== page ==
While MySpace captured youth trends, across town a Harvard sophomore named Mark Zuckerberg worked on an idea of his own. He wanted an online directory focused totally on college students.
Zuckerberg‘s "TheFacebook" site launched from his Harvard dorm in February 2004. It let students create profiles, list courses, join groups, and connect with classmates. Originally only for Harvard, it expanded to other colleges before going global.
Facebook was cleaner and simpler than predecessors. Features like the News Feed let you scroll an ongoing stream of your friends‘ updates. The iconic blue design and "Like" button made participation frictionless.
Younger audiences gravitated to MySpace for music and customization; Facebook attracted users seeking simpler social connecting centered around real identities.
By 2009 it overtook MySpace in visitors. Today with over 2.8 billion users, Facebook is the world‘s undisputed social media giant.
Microblogging and Real-Time Social Streams with Twitter
College dropouts Evan Williams, Jack Dorsey and Biz Stone were about to change social networking again with Twitter. It let users post 140-character "tweets" to followers in 2006.
Hashtags (#) introduced a smart way to categorize and find tweets on trends. @ mentions made conversations public. Trending topics allowed real-time tracking of breaking news or meme crazes.
Unlike Facebook‘s closed connections, Twitter was an open, public stream. Celebrities, politicians and brands could address followers directly. Twitter became the pulse of culture and current events unfolding live.
According to a Harvard study, by 2013 up to 27% of Americans were getting news on Twitter. Its impact as a communication and news hub continues today with over 330 million active monthly users.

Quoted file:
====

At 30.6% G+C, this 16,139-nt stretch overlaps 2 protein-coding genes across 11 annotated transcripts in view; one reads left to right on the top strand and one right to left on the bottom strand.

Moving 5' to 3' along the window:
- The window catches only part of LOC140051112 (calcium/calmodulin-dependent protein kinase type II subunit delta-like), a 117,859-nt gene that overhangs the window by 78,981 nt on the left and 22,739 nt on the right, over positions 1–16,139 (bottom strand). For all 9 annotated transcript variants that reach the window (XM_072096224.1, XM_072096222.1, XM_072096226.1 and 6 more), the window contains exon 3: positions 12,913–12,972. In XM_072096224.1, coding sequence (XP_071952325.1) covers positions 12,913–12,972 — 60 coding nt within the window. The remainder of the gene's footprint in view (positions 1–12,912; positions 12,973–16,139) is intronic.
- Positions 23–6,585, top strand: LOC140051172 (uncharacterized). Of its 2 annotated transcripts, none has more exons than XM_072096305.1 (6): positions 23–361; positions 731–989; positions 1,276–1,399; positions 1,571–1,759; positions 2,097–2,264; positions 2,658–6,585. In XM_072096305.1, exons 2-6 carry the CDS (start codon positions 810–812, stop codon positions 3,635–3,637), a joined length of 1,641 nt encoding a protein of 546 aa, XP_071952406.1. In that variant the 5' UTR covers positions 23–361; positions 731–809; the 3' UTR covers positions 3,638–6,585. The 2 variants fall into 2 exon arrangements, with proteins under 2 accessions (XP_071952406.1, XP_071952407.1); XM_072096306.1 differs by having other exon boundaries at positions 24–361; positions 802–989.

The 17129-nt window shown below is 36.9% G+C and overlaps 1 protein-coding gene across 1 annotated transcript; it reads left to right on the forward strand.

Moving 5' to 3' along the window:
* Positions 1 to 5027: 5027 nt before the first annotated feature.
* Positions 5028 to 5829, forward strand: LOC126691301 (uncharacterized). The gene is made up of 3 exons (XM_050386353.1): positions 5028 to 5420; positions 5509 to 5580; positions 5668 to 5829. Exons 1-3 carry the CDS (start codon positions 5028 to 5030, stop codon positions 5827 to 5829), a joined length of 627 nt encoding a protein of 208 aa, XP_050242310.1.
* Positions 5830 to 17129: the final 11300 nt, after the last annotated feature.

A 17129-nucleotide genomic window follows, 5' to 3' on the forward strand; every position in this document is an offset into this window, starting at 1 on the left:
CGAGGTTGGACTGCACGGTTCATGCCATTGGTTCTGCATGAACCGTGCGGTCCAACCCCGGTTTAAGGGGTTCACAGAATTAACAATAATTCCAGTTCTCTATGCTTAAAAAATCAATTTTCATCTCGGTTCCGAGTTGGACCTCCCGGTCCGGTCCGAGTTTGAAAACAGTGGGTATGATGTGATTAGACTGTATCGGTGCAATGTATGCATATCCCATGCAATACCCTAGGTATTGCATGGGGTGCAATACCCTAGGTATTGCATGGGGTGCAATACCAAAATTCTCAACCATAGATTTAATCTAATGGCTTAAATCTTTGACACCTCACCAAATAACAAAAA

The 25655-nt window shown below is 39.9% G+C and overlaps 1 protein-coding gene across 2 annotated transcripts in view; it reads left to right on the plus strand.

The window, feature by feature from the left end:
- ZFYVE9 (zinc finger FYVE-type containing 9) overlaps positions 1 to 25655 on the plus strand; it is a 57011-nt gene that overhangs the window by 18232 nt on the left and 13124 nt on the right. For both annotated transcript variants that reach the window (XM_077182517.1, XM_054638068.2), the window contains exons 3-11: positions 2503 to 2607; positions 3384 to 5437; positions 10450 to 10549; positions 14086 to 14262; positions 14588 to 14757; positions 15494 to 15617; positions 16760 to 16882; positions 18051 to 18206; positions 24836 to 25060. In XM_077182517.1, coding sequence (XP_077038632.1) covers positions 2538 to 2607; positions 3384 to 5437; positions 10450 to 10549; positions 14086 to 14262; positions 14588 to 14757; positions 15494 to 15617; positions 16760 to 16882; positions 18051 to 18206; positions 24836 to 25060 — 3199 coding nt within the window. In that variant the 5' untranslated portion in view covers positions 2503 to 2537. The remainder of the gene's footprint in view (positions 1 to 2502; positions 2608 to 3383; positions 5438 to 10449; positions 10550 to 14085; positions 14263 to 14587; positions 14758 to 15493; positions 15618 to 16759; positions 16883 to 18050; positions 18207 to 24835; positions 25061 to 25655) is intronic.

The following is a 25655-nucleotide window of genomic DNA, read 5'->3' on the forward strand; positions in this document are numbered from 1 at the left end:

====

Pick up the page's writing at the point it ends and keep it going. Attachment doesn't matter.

Instagram and Snapchat Make Photo and Video Sharing Visual
Always-connected smartphones with built-in cameras inspired new kinds of visual social networks. Instagram launched in 2010, allowing anyone to snap, filter, enhance and share photos instantly.
By 2012 Instagram reached over 100 million users and was acquired by Facebook for $1 billion. Its artsy filters and simplicity around mobile photos attracted celebrities and influencers who could earn income through product sponsorships.
Snapchat approached visual communication differently with ephemeral messaging. Snaps sent between friends disappeared after viewing, making it more private and intimate. AR lenses and filters added interactive fun not possible on static Instagram posts.
Both redefined social expectations and norms around photos. Instagram still ranks among the top social platforms today with over 1 billion active monthly users. Snapchat also remains hugely popular with over 265 million daily active users.
Social Media Matures into Its Own Industry and Economy
Over the past decade, social media has continued evolving while cementing itself as a fundamental part of work, politics, news, shopping and everyday life.
Platforms like YouTube, Reddit, TikTok, Clubhouse and others attract millions by serving unique social niches. Acquisitions within the space are common as platforms align themselves through metaverses like Facebook Horizon.
Advertising, influencers, crowdfunding, shopping and more generate billions within social media. Small businesses rely on social profiles and engagement as a low-cost way to market themselves.
New technologies even show social potential for the future with VR spaces like Meta Horizon Worlds where users interact as personalized avatars.
The Outlook: More Evolution Faster Than Ever
It‘s anyone‘s guess where social media goes next or which platforms may rise and fall. But looking at its relatively brief history so far provides perspective on how quickly change happens, often in unexpected ways.
New channels, devices, algorithms, uses and needs will continue reshaping social experiences at dizzying speed. But the innate human desire to create, share and connect will endure as the heart that pumps life into each new iteration.
Social media is still in its infancy compared to the span of human history. But in just decades it has irrevocably changed us. Love it or hate it, none can deny how deeply social technology now permeates our lives.
The past provides clues to the future. But we have only begun to glimpse social media‘s full disruptive potential. The story continues unfolding each day, post by post.